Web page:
By Jennifer Riner, Trulia
It’s one of the most common questions in real estate: should I rent or should I buy? For most aspiring homeowners who plan to stay in the same city for a period, buying is the preferred route. Instead of paying off the landlord’s mortgage, homeowners’ monthly payments are funneled into their own investment that, typically, increases in value over time. The better question is – which can I afford?
You’ve probably heard – at least in recent years – homeowners save thousands compared to renters. According to Trulia, buying is a better deal in every major U.S. metro – at least for those with an average budget who plan to stay in the home for at least seven years. The calculation also assumes 20 percent down upfront on a 30-year fixed mortgage rate and an income tax rate of 25 percent. Last spring, when the average mortgage interest rate was 4.1 percent, buying a home in the U.S. was 33.1 percent cheaper than renting under those same parameters.
Every market’s rent vs. buy cost disparity varies. See how much Orlando homeowners save in the city and three popular suburbs nearby:
The average 30-year fixed interest rate has boosted slightly since spring but remains appealingly low at 4.35 percent. In Orlando, where the median sales price is currently $220,000 and the median rent is $1,600 per month, buying a home is 38 percent cheaper than renting one. In seven years, the average Orlando homeowner spends $80,000 while the average renter spends $130,000. Simply put, owning Orlando condos costs $50,000 less than renting them.
Windermere is a suburb just 12 miles southwest of the city that consistently ranks as one of the safest and family-friendly towns in the state. Because of its reputation, housing prices tend to skew higher than the urban core and broader metro. The median sales price for homes in Windermere is $407,000 while the median rent is $2,150 per month. When averaged out over time with expenses like down payments, insurance and taxes factored in, homeowners spend $140,000 compared to $180,000 spent renting.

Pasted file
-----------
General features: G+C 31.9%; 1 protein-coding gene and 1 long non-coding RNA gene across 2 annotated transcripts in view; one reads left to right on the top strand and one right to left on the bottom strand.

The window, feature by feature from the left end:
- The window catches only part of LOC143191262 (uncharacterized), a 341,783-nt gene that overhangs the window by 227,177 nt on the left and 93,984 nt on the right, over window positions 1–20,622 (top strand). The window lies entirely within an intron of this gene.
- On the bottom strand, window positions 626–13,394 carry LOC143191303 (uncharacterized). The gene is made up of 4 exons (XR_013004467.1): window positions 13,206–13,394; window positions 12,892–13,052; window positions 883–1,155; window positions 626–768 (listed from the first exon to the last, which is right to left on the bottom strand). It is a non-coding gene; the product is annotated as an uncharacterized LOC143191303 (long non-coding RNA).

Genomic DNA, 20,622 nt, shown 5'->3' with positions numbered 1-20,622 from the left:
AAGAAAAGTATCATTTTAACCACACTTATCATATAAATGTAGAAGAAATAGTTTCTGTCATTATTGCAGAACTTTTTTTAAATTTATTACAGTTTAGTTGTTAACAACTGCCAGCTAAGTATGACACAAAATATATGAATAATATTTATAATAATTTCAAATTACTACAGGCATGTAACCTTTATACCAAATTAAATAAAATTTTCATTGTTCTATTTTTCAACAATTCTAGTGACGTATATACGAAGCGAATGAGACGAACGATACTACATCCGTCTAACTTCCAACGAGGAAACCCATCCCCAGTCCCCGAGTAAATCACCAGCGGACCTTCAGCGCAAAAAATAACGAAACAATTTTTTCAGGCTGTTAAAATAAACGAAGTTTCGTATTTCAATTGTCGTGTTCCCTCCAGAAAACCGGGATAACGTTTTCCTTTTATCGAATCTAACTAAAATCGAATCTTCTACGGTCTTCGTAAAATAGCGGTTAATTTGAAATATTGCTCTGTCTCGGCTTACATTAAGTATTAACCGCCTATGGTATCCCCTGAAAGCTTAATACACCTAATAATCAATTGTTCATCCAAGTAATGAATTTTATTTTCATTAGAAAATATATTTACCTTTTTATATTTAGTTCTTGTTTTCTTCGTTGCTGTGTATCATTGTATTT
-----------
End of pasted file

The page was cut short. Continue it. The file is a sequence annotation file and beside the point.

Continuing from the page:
Sitting slightly northeast of the city, Winter Park is another suburban area rich in green spaces, cultural attractions and historical charm. The median sales price for Winter Park real estate is $255,000 while the median rent is $1,600 per month. Buying a home in Winter Park is 30 percent cheaper when the total costs of each are averaged out over seven years. During those seven years, Winter Park homeowners spend $91,000 while renters spend $130,000.
Oviedo is located closer to Orlando International Airport, although the driving distance to downtown is less than 20 miles. Yet, due to its proximity to both Little Big Econ State Forest and Lake Jesup, Oviedo is a quiet haven compared to the buzz of the city. With a median sales price of $302,500 and a median rent of $1,675 per month, buying in Oviedo is 21 percent (or $30,000) cheaper than renting. Over a seven-year period, buying a home costs $110,000 compared to $140,000 spent renting.
Not everyone has a budget or finances that perfectly match their neighborhood’s median. To determine how much you could save by buying, first use a home affordability calculator. Once you have a projected target purchase price in hand, use a mortgage calculator to see what your monthly payments might look like with different interest rates and down payment amounts. Compare that to your current rent to learn exactly how much you could potentially save each month through homeownership. If buying your own place is financially feasible, contact Suzi Karr Realty, a Castle & Cooke subsidiary, to launch your Orlando home search.